The report says much of that wealth is held by fewer than 10 million of the global super-wealthy and is handled by the world’s 50 largest banks. Today's "pirate banking" clients include everyone from “30-year-old Chinese real-estate speculators and Silicon Valley software tycoons to Dubai oil sheiks, Russian presidents, mineral-rich African dictators and Mexican drug lords,” the report said.
“The ‘pirate banking’ system now launders, shelters, manages and, if necessary, re-domiciles the riches of many of the world’s worst villains, as well as the tangible and intangible assets and liabilities of many of our wealthiest individuals,” said the report.
The report was written by James Henry, a former economist for McKinsey & Co.
Of course, determining how much wealth is hidden overseas is an imprecise science. And many conservative groups contest the estimate.
The problem, says Dan Mitchell, a senior fellow at the Cato Institute, is that the estimate is based on a series of assumptions aimed at making people “believe that much of cross-border investing is all about tax evasion and that all this money should go to government, and that this would be a good thing.” The real problem facing governments, Mitchell says, is spending not revenues.
The Tax Justice Network used data from the World Bank and International Monetary Fund, the United Nations, central banks and national accounts to model capital flows for 139 countries. It supplemented this with other data on transfer prices and reserve currencies, along with consulting firm research on offshoring.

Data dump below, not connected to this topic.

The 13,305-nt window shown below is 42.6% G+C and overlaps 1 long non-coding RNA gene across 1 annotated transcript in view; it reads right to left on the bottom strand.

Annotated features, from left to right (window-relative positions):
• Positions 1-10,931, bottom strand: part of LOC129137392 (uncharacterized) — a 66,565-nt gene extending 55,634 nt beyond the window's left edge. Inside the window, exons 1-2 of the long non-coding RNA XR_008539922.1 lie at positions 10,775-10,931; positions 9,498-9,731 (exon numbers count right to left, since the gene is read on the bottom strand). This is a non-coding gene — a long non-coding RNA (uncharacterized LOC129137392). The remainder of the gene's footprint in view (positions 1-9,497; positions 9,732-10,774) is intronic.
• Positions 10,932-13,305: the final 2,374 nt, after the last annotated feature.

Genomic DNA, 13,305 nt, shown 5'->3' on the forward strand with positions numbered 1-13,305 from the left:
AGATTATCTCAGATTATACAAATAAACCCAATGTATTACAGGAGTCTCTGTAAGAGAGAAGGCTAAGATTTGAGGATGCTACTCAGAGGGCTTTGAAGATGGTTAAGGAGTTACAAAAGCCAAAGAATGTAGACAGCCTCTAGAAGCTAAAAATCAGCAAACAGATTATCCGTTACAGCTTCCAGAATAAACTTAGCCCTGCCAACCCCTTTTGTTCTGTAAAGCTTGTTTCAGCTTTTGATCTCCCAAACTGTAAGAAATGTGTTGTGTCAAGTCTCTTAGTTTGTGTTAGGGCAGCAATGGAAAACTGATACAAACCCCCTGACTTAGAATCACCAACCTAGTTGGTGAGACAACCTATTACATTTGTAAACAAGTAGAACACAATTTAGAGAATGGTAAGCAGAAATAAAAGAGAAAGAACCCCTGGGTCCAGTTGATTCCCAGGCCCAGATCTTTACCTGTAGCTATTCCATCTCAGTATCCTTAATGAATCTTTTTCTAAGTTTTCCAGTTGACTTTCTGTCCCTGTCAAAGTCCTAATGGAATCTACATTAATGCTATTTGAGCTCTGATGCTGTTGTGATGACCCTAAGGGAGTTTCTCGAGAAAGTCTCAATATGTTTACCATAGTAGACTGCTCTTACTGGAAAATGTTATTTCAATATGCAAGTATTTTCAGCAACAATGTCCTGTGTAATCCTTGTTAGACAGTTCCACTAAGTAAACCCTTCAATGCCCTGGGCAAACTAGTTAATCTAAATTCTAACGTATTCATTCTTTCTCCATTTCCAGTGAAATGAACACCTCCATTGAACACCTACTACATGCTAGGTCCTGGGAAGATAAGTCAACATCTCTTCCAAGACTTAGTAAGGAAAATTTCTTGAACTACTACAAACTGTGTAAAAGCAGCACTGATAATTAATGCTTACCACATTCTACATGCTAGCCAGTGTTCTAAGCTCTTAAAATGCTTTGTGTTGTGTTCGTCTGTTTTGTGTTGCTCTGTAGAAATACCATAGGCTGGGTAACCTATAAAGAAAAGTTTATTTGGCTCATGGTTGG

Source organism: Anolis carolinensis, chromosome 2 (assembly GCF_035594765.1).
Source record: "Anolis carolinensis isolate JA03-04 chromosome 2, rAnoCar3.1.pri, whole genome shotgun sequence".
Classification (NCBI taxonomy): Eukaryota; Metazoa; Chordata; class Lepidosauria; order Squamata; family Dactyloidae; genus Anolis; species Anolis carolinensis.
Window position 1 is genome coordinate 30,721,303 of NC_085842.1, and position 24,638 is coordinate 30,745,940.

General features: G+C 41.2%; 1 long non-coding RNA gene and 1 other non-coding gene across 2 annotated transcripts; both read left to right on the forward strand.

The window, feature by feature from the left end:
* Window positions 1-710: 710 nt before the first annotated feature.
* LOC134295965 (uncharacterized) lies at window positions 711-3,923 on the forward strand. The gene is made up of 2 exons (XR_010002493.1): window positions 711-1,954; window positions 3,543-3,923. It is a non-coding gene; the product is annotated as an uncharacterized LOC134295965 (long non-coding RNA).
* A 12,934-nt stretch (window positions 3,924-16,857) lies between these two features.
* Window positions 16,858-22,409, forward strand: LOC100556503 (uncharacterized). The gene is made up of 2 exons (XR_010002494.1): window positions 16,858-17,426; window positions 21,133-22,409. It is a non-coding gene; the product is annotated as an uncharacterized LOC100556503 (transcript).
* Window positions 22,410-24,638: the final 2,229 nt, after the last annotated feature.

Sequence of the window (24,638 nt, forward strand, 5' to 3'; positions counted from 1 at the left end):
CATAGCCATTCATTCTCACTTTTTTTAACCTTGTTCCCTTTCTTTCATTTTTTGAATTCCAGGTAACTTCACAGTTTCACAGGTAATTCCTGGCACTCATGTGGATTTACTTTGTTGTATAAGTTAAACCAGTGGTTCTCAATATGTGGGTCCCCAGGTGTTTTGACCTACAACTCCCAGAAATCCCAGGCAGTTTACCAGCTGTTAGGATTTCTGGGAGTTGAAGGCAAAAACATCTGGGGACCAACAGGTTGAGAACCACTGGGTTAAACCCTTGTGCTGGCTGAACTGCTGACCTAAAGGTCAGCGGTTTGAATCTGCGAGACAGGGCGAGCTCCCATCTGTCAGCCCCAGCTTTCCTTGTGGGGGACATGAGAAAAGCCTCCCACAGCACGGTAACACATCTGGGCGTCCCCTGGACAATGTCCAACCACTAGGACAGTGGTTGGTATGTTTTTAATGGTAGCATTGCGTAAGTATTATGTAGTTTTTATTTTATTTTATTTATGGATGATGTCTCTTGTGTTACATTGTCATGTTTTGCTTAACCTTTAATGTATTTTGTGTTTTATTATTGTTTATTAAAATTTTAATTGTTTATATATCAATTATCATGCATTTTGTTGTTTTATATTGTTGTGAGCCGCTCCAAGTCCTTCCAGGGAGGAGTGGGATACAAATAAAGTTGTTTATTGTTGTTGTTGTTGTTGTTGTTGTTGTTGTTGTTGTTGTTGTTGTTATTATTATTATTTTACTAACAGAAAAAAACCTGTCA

All that data-crunching resulted in the estimate that the world’s wealthy have between $21 trillion and $32 trillion stashed offshore, and that the world’s top 50 banks collectively manage more than $12 trillion of that money. Smaller banks, investment banks, insurance companies, hedge funds and independent money managers oversaw the rest.
The $21 trillion to $32 trillion estimate does not include real estate, yachts, thoroughbreds or gold bricks, which could also increase the number.
The report says that traditional offshore havens like Switzerland and Singapore hold substantial amounts. But much of the offshore fortune is held in a “virtual country” – a network of complicated cross-border entities designed to shelter wealth.
An asset may be “owned by an anonymous offshore company in one jurisdiction, which is in turn owned by a trust in another jurisdiction, whose trustees are in yet another jurisdiction,” the report said.
By CNBC's Robert Frank
Follow Robert Frank on Twitter: @robtfrank